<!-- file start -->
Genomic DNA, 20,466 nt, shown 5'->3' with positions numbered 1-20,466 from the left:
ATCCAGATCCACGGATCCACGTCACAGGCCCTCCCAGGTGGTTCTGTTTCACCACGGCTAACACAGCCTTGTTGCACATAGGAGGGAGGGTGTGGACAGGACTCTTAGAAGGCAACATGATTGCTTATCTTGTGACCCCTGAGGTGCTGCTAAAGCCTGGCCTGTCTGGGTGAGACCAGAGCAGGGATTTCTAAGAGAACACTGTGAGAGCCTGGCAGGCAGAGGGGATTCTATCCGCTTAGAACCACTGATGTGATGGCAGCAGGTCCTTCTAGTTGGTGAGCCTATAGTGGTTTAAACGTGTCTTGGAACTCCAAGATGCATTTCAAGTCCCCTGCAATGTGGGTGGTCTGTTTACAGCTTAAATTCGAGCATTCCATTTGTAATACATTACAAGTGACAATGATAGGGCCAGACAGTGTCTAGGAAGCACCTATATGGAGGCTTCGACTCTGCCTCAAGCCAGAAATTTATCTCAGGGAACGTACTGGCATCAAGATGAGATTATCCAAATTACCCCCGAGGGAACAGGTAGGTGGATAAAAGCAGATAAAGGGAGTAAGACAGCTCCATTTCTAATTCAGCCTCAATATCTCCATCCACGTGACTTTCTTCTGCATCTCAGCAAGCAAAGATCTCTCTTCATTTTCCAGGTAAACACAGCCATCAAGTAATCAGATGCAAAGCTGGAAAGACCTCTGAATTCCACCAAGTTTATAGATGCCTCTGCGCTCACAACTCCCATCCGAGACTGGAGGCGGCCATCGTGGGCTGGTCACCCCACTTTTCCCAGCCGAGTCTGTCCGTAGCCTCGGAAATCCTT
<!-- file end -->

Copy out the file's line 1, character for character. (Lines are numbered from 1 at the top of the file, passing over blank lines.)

Genomic DNA, 20,466 nt, shown 5'->3' with positions numbered 1-20,466 from the left: